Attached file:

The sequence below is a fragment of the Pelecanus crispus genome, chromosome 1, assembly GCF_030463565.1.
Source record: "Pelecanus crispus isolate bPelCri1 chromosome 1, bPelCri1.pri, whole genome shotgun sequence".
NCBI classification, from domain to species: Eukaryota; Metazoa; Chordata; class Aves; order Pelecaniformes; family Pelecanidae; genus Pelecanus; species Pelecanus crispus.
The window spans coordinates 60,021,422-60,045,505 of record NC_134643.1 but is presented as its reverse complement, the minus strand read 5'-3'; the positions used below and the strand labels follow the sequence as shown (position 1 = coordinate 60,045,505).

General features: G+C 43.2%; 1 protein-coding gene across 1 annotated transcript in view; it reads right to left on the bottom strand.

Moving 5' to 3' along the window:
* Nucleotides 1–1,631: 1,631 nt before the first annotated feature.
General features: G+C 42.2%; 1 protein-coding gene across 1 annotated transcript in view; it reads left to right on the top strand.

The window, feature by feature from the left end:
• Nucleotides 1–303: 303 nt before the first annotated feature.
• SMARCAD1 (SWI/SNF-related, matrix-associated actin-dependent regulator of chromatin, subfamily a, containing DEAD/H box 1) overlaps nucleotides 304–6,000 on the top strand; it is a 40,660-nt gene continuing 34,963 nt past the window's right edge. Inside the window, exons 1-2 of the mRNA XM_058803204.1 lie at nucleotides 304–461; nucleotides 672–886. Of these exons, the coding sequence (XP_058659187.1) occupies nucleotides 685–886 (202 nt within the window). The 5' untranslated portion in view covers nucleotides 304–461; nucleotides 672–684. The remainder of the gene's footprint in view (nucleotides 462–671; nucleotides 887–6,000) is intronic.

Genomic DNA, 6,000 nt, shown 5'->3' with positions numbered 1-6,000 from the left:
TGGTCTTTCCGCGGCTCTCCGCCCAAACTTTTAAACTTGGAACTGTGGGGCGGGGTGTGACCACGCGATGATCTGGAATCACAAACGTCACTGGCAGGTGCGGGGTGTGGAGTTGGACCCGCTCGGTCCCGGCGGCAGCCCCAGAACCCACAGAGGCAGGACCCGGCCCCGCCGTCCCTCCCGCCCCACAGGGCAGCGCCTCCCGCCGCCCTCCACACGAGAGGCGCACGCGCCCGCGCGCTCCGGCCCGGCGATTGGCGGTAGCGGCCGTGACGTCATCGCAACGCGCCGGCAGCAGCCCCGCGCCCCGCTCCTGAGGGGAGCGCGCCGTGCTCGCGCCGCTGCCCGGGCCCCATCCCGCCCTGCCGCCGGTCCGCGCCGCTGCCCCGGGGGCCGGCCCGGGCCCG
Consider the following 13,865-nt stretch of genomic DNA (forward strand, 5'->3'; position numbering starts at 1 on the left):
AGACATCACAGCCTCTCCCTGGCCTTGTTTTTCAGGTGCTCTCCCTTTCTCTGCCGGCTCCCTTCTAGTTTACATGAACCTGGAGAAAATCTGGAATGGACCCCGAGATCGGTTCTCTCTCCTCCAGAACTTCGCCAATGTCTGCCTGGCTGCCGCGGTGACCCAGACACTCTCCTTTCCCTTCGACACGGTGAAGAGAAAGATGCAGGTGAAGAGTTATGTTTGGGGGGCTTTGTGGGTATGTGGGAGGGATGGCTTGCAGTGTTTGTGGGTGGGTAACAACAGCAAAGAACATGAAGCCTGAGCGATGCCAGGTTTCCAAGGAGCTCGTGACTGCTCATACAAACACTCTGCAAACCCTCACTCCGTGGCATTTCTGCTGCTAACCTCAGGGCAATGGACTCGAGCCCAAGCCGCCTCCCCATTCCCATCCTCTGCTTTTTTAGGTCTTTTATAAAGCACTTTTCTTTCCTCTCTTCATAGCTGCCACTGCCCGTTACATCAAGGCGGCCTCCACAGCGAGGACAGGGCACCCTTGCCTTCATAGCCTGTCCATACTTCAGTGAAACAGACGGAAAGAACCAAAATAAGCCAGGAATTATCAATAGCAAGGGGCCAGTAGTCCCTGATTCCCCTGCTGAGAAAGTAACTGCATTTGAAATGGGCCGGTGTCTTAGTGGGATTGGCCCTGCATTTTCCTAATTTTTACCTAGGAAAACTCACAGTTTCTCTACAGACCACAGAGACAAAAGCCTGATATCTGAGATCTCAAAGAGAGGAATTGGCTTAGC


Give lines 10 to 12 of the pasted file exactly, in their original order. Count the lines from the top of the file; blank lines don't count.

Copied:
• Nucleotides 1–303: 303 nt before the first annotated feature.
• SMARCAD1 (SWI/SNF-related, matrix-associated actin-dependent regulator of chromatin, subfamily a, containing DEAD/H box 1) overlaps nucleotides 304–6,000 on the top strand; it is a 40,660-nt gene continuing 34,963 nt past the window's right edge. Inside the window, exons 1-2 of the mRNA XM_058803204.1 lie at nucleotides 304–461; nucleotides 672–886. Of these exons, the coding sequence (XP_058659187.1) occupies nucleotides 685–886 (202 nt within the window). The 5' untranslated portion in view covers nucleotides 304–461; nucleotides 672–684. The remainder of the gene's footprint in view (nucleotides 462–671; nucleotides 887–6,000) is intronic.

Genomic DNA, 6,000 nt, shown 5'->3' with positions numbered 1-6,000 from the left: